Style Profile: TB McQueen, Colorado
Tristan Bowersox, a.k.a. TB McQueen, is a graphic designer and collage artist who sees fashion as a form of collage.
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Not Artificial (Ham Cravat) All clippings etched out of mags w/ a needle while at work. (actually some sort of pointy compass; I'm not sure what it's called) #collageart #fashion #sunglasses #shades #attitude #collagist #fashioncollage #analogcollage #analogueart #tornedges
Collage art from Tristan's collage Instagram, @tbmcqueen
Tristan describes himself as “a 31-year-old, gender-rebelling, hetero-leaning young man from Colorado.” On his Instagram style account, @mcqueenstyle, he aims to subvert the perceived gender of clothing. He also creates super dope glitch-inspired fabric prints, which are available to purchase on garments at livehereos.com and spoonflower.com.
Today we are showcasing Tristan’s brilliant pattern-mixing and other fashionable achievements. He’s dapper, bold, and elegant, whether in suit separates or a skirt.
Where did you grow up & where do you live now?
I grew up in east Kansas, then moved to Colorado after graduating from KU with a bachelor's in Graphic Design. I moved with my brother, and our parents joined us shortly after. None of us miss the bugs, the politics, or the weather.
How do you think your friends would define your style?
I had a good friend — who was also one of my best style mentors — who described me as "Liberace meets modern Instagram cool girl," and I have never liked anything anyone has said of me more. When I put outfits together, I always try to represent the masculine and feminine sides of my personality. I explore the masculine side of women's clothing and the feminine side of menswear.
The Liberace pants themselves are from Old Navy's Pixie Pants line (read "for women"), but to me they present masculine in the context of other menswear. I believe the shirt was designed for women as well. My intention is to challenge conceptions of rigidly gendered clothing, and to provoke consideration of what factors affect their perceived gender, aesthetic, social, and otherwise.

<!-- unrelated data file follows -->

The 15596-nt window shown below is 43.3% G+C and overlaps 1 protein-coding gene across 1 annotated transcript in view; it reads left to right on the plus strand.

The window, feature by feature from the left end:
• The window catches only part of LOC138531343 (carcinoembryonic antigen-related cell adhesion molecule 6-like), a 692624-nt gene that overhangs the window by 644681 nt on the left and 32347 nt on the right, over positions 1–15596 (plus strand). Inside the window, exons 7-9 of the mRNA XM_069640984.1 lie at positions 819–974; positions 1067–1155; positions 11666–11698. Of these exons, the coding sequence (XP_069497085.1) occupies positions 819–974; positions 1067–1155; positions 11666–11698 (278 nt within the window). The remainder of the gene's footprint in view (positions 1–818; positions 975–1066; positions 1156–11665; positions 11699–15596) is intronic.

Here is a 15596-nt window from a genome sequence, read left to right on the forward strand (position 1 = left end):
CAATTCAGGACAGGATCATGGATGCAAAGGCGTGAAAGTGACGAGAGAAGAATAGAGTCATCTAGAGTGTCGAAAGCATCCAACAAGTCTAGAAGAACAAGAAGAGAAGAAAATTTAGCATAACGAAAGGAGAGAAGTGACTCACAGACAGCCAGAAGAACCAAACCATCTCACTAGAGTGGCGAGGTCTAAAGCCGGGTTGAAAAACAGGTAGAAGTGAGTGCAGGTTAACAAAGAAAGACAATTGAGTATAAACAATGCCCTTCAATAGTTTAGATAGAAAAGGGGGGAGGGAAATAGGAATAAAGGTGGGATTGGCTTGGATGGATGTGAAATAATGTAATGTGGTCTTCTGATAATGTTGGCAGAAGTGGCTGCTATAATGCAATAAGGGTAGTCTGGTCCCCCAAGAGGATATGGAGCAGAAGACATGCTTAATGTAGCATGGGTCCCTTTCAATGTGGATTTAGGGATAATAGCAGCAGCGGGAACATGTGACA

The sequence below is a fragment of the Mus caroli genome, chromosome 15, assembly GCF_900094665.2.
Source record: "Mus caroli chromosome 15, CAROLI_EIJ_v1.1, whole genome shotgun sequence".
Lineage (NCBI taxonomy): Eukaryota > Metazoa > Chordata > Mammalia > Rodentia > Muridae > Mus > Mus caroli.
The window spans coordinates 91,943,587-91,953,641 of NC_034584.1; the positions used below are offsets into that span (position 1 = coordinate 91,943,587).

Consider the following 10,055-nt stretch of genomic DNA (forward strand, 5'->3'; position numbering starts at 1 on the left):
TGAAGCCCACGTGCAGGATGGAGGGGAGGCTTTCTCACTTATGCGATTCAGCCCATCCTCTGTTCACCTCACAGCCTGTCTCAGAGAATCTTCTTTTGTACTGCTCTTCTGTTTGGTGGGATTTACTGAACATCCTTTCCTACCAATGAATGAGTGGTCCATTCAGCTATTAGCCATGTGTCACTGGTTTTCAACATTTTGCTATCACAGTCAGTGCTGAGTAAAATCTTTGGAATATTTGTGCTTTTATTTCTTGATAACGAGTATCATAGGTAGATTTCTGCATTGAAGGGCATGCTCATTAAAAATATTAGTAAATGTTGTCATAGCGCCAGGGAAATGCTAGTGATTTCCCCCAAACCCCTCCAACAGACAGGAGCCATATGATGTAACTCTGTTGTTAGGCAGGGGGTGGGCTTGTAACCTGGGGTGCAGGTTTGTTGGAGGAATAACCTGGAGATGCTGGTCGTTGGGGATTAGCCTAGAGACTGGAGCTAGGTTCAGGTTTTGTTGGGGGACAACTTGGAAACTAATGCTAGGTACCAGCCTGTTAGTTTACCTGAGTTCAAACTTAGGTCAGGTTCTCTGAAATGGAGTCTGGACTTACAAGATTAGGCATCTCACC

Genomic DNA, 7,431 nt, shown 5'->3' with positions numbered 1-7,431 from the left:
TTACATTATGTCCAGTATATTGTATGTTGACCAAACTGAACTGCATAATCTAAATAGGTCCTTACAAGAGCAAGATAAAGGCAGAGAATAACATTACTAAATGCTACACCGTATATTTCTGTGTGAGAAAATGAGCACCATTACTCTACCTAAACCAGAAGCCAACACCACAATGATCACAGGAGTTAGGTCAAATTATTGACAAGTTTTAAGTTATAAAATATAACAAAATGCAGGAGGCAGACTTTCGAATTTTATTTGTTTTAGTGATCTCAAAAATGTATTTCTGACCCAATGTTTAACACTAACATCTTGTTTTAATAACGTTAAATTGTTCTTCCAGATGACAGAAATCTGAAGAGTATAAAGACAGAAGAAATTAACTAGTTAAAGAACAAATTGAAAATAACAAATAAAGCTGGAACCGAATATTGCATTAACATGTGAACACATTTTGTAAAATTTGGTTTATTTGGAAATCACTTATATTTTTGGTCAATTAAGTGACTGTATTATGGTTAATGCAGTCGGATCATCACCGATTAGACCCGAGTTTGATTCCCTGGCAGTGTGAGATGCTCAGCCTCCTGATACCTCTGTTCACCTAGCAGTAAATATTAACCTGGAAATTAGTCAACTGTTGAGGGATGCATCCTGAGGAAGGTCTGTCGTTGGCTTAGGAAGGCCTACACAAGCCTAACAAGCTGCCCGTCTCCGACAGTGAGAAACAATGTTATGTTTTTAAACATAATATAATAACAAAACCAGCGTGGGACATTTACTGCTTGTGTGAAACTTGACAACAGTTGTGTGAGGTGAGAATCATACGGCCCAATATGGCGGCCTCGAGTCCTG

What’s your favorite item in your wardrobe?
I am a restless dresser, and I have to keep rotating my wardrobe to keep it from getting stale. (As the seasons change, I put a chunk of my clothes into storage so they feel fresh to me next year). As such, I don't think I have any one piece I'm fixated on. However, I love my bow ties, and my favorites are all from Neck & Tie Co. They are high-quality, impeccably stylish, and less expensive than the frankly gaudy ties you'll find at Nordstrom and other high-ish-end retailers (I'm biased against silk, though). Aaand I've just discovered they have sold their brand, and their online shop is no longer open. There goes that imaginary brand deal.
My second favorites are from Plum Ties. They offer bow ties in lots of prints that range from adorkable to chic. Buy them out before Brooke realizes what they're really worth and hikes the price.
What’s your biggest style challenge?
My dressing woes usually arise due to lax laundry practices, but if I have everything available to me, I often fall prey to analysis paralysis. I will get fixated on one combination, and follow it down several paths before scrapping it all and starting over. So I guess my biggest challenge is just getting out the door.
Which literary figures do you most admire?
My favorite book is The Cheese Monkeys, by Chip Kidd. Set in art school just at the point that Design becomes its own course of study (formerly taught as Commercial Art), the three main characters approach visual communication from vastly different perspectives. The professor of the class, Winter Sorbeck (up there with Cotton Weary on the list of best names in fiction) is a problematic fave, but I was drawn in by his arrogant, hardball approach to getting kids to use their brains. It was backed up by experience, and although he might occasionally almost burn down a classroom by lighting a student's work on fire, he was ultimately tough-but-fair. Imagine a more understated, world-weary Gordon Ramsay.
Who’s your style icon?
I'm influenced by everyone pushing the boundaries of gender conformity, but in particular, I like Iris Apfel, Esther Quek, Elliott Sailors, Janelle Monaé, and the eternally dapper Donald Glover. I have also been constantly inspired by the #queerstyle community of Instagram, including Qwear's own A.L. Major, Mindy Dawn Friedman, Alok Vaid-Menon, Rachel Jayson (See Rachel on Qwear!), Bhairavi, and countless others.